In February 2019, millions of Algerians began taking to the streets to protest against the decision of the ailing 82-year-old then-president Abdelaziz Bouteflika to run for a fifth term after two decades in office. While Bouteflika agreed to step down, since then people from all over the country have continued to demonstrate peacefully to ask for an overhaul of the political system.1

While many causes justified the protests against Bouteflika and the system, those from Algeria’s geographical periphery would have been particularly affected by a continuation of the status quo. Regional inequalities are great and populations from the interior and border areas have been suffering because of them.

Dalia Ghanem
Dalia Ghanem is a resident scholar at the Carnegie Middle East Center in Beirut and the co-director for gender-related work for the program on Civil-Military Relations in Arab States, where her work examines political and extremist violence, radicalization, Islamism, and jihadism with an emphasis on Algeria.
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Communities living in marginalized areas, such as those near the border with Tunisia, are watching the situation closely. In the last decade, the Algerian authorities have made significant progress in advancing social and human development. Yet despite the National Policy For Spatial Planning And Sustainable Development (2000–2015), geographical imbalances in development remain a significant challenge.

A majority of Algeria’s wilayas, or provinces—namely 36 out of 48—are situated in the north, between the coast and the high plateau. Over 70 per cent of the population lives in the north, while the remaining twelve wilayas located in the south, which together make up 89 percent of the country’s area, are populated by less than 13 percent of the population.

This uneven geographical distribution is due mainly to the concentration of economic activities in urban areas. In 2015, no less than some 719,000 companies, out of 1.6 million in Algeria, were situated in the coastal cities.[2] In other words, 46 per cent of companies in Algeria are clustered in an area that does not exceed four percent of the national territory.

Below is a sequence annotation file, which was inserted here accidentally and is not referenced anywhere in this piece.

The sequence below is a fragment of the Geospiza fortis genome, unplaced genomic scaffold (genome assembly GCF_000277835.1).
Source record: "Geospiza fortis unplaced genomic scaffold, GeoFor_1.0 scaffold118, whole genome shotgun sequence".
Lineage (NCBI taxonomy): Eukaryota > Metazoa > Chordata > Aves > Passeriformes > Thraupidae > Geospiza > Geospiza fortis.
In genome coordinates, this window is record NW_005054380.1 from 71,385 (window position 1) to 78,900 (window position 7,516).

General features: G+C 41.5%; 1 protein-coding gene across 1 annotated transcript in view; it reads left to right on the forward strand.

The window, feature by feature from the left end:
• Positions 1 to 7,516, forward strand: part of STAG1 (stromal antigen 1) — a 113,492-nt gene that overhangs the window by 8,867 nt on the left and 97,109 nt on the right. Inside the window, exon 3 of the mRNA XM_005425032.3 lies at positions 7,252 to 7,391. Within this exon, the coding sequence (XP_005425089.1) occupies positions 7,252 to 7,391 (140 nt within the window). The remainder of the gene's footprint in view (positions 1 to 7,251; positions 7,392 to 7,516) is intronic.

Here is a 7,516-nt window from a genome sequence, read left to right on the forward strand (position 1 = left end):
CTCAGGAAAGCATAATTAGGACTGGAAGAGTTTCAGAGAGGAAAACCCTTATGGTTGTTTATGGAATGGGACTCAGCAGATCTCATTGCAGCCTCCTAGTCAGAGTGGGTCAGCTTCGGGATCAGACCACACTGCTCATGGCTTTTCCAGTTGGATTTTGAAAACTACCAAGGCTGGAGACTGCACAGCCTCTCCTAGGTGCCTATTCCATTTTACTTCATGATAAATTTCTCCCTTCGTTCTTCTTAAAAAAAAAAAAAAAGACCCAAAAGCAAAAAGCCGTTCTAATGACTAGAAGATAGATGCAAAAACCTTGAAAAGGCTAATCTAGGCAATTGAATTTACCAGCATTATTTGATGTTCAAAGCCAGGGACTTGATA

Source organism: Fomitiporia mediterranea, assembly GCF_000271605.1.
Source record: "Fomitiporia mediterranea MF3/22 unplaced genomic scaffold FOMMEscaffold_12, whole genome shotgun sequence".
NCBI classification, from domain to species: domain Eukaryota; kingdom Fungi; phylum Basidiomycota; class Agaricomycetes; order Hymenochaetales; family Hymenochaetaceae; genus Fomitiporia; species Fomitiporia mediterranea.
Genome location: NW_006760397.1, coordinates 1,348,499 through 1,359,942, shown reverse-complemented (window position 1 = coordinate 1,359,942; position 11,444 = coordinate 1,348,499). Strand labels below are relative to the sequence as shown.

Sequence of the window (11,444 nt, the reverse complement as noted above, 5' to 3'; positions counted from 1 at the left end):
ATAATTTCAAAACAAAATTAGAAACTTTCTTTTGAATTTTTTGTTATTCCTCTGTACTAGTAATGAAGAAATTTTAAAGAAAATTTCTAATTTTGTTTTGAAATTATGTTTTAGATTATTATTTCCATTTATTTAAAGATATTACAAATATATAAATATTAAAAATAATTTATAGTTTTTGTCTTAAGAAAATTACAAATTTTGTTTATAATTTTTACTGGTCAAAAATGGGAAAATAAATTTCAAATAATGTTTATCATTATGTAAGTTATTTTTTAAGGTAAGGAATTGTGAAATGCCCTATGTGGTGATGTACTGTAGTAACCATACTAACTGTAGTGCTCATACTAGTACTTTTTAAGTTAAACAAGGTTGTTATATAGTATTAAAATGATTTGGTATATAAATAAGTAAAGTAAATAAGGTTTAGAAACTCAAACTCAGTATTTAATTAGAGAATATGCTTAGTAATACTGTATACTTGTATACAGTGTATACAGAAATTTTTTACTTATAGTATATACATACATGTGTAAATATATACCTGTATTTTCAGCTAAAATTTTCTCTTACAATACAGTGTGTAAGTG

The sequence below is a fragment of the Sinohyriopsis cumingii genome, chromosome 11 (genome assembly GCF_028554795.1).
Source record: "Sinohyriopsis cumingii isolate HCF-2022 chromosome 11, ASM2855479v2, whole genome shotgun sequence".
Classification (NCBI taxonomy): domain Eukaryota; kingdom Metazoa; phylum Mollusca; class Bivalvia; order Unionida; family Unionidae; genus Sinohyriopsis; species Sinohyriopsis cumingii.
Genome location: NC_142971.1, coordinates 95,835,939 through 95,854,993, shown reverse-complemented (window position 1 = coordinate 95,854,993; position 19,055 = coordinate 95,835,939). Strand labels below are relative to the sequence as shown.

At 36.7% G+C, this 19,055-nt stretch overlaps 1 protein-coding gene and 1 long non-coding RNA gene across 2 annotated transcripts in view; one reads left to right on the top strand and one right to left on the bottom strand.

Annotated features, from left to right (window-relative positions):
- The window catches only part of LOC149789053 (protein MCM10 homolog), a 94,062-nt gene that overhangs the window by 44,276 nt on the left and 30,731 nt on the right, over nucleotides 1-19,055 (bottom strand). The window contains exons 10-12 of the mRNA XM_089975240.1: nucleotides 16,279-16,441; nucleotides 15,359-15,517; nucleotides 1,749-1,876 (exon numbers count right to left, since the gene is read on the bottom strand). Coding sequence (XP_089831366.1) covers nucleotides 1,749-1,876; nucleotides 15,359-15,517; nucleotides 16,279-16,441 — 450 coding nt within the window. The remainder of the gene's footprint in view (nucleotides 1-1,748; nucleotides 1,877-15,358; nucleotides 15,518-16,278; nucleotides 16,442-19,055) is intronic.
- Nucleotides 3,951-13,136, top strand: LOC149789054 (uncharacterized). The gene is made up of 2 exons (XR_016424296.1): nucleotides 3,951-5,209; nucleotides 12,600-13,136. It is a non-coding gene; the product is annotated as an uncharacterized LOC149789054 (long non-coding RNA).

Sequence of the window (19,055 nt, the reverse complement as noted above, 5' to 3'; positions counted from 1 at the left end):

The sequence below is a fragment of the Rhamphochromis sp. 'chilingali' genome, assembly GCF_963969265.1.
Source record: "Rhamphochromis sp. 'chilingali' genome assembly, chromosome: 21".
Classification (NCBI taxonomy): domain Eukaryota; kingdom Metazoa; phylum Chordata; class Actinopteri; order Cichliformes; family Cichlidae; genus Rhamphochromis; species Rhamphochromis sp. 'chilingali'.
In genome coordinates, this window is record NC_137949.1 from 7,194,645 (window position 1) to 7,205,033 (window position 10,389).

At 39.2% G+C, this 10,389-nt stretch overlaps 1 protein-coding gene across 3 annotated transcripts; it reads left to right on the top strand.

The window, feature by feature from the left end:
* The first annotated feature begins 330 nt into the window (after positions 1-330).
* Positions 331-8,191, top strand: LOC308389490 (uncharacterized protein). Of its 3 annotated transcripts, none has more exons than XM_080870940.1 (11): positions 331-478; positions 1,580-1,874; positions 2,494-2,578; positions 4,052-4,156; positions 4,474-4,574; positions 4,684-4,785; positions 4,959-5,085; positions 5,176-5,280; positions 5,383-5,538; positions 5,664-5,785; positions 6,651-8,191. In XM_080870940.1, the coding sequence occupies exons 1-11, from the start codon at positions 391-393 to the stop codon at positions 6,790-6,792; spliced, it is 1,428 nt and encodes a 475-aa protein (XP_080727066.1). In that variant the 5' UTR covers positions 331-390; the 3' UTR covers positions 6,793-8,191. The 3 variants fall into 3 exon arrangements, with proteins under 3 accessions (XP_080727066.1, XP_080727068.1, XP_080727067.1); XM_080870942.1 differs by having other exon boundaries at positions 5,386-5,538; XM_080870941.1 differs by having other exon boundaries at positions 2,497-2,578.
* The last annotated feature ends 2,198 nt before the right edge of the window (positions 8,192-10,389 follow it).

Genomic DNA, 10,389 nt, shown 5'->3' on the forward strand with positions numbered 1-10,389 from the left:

In some border regions, the lack of economic opportunities, and high unemployment, means that local communities are left with no alternative but to engage in cross-border smuggling. The eastern towns of M’Daourouche and Al-Ouenza are a case in point. Despite impressive Roman ruins in M’Daourouche that could act as the cornerstone of a local tourism industry and iron ore which feeds the large steel plant of ArcelorMittal Annaba, the communities do not benefit from the economic potential provided by either of these sites.

That is why many people engage in smuggling with Tunisia. Most are youths in search of a means of securing their livelihood, though even working people, including civil servants, engage in smuggling to supplement their low salaries. Other border regions such as Tébessa, Bil al-Ater, Sefsaf, and Oum Ali are also well-known as smuggling regions.

While the border regions may be far from the center of activities in Algeria, political or economic, their populations’ concerns of are at the heart of what Algerians are protesting against. By stepping down, Bouteflika may have given his critics a temporary victory, but there remains much to be done to bring greater development to Algeria’s marginalized regions.

Under the X-Border project, CMEC resident scholar Dalia Ghanem conducted fieldwork along the Algeria-Tunisia border. She traveled about 600 km from Algiers to reach the eastern towns of El-Ouenza and M’Daourouche and conducted ethnographic interviews with local inhabitants, officials as well as smugglers, where she witnessed firsthand the rising geographical disparities that are affecting these border areas.

1 See: Dalia Ghanem, ‘A Protest Made in Algeria’, Carnegie Middle East Center: Beirut, April 2019; and Dalia Ghanem, ‘”Bouteflika out”: Why Algerians are demanding change’, Carnegie Middle East Center: Beirut, March 2019. Essay can be accessed via www.carnegie-mec.org

This article was originally published in Peripheral Vision.

This publication was produced with support from the X-Border Local Research Network, a program funded by UK aid from the UK government. The views expressed do not necessarily reflect the UK government’s official policies.